Tuesday, June 24, 2008

The Role of the Central Bank

What is the role of the central bank, anywhere in the world?

The first central bank in the world is the Bank of England, originally created in 1694 to finance war for the king. The US Federal Reserve was established to prevent another depression similar to the one in the 1930s as a result of unbridled monetary expansion which led to the stock market crash of 1929 - although Mr. Alan Greenspan would have read the other interpretation that the depression was caused by too tight a monetary policy when the market crashed. The German Bundesbank, in the aftermath of the 1920s hyperinflation after WWI, vowed to fight inflation all the way. (New Zealand today requires the central bank to target inflation at the 1-3% range over the medium term.)

Milton Friedman said about monetary policy, "You cannot push a string, but you can pull it."

Monetary policy cannot stimulate economic growth - only innovation and investment can, by keeping monetary growth just enough to finance investment. Keeping the interest rate low is to say that the central bank is willing to finance investments with poor returns.

An easy monetary policy stimulates inflation - domestically by keeping demand unusually high. It also encourages speculation in the stock market and the real estate market with a negative real interest rate where the nominal interest rate is lower than asset inflation so that it pays to borrow money from banks and speculate.

Externally, an easy monetary policy with a low interest rate encourages "external inflation" by allowing the currency to depreciate so that imported inflation is higher.

While the government spends through deficit spending, the role of the central bank must be to control the money supply so that inflation does not become a major problem. The Minister of Finance is not the Governor of the Central Bank, and must not be allowed to do the other's job.

The role of the central bank must be to contain inflation (including asset inflation) in order to protect the underlying long-term growth potential of the economy.

It is sad in Malaysia today that investment has given way to speculation, seriously undermining technical knowledge and innovation, as a result of a loose monetary policy on a sustained basis.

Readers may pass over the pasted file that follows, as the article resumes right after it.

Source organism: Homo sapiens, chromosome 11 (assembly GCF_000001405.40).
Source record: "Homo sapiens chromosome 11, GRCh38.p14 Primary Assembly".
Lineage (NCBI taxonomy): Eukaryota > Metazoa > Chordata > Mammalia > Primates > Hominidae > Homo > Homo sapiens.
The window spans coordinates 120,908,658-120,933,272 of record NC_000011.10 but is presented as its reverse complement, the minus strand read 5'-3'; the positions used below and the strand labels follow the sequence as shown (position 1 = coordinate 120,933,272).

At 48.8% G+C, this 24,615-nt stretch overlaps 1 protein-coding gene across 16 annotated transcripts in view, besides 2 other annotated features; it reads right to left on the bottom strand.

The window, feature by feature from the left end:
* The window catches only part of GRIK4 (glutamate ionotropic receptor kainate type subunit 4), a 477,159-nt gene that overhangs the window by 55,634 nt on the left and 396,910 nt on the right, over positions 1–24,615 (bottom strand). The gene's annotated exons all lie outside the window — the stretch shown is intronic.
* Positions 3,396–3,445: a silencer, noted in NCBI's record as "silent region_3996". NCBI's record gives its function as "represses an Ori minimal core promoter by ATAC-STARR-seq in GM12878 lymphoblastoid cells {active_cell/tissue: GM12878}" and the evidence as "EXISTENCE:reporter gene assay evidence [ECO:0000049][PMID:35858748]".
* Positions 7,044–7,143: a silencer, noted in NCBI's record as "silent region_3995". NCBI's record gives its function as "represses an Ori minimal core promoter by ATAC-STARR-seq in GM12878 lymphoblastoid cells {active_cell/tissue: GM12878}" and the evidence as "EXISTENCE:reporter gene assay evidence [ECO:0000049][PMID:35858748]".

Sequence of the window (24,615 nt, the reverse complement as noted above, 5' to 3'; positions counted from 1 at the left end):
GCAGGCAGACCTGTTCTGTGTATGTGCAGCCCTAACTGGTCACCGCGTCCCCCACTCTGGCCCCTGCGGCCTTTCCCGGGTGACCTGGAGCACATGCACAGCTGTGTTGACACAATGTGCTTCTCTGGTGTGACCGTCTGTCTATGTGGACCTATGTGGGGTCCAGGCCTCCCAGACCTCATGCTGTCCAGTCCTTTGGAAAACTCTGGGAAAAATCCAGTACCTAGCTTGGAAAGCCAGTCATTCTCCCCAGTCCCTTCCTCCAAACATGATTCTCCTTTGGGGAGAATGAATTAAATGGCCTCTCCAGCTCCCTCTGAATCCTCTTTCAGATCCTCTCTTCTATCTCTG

1 comment:

Jeremiah said...

Allow me to quote from my blog on this issue: www.jeremiahliang.blogspot.com:

"Bank Negara should educate the public about the linkage between cost-push inflation and demand-push inflation. BN always say the two types of inflation are different but the truth is that cost-push can lead to demand-pull when expectations are anchored that food and oil prices will continue to rise. The worst type of inflation is galloping inflation caused by the people's diminishing faith in the Ringgit.

5. That the real reason for rising inflation (not the national average CPI) is partly because there is excess money in the system created by a managed currency policy. 101 Economics tells you that too much money chasing after too few goods leads to higher prices. Hence, letting the Ringgit appreciate will curb money creation and dampen inflation.

In conclusion, good inflation (e.g. 3%-4%) occurs when prices rise due mainly to higher costs and there is little people can do anything about it except to buy less of the item and switch to a cheaper subsitute. Bad inflation (e.g. 4%-7%) occurs when prices rise due to higher consumer demand (e.g. people will buy more when their incomes are higher or they feel richer because of their stock/property investments). Ugly inflation (e.g. 7%->10%) occurs when prices rise due to a complex combination of higher costs, higher demand, wage pressures and worst of all, spiralling expectations that the domestic currency's purchasing power is declining by the day."

(seeing the common topics, I hope to link your url on my bloglist if you do the same.)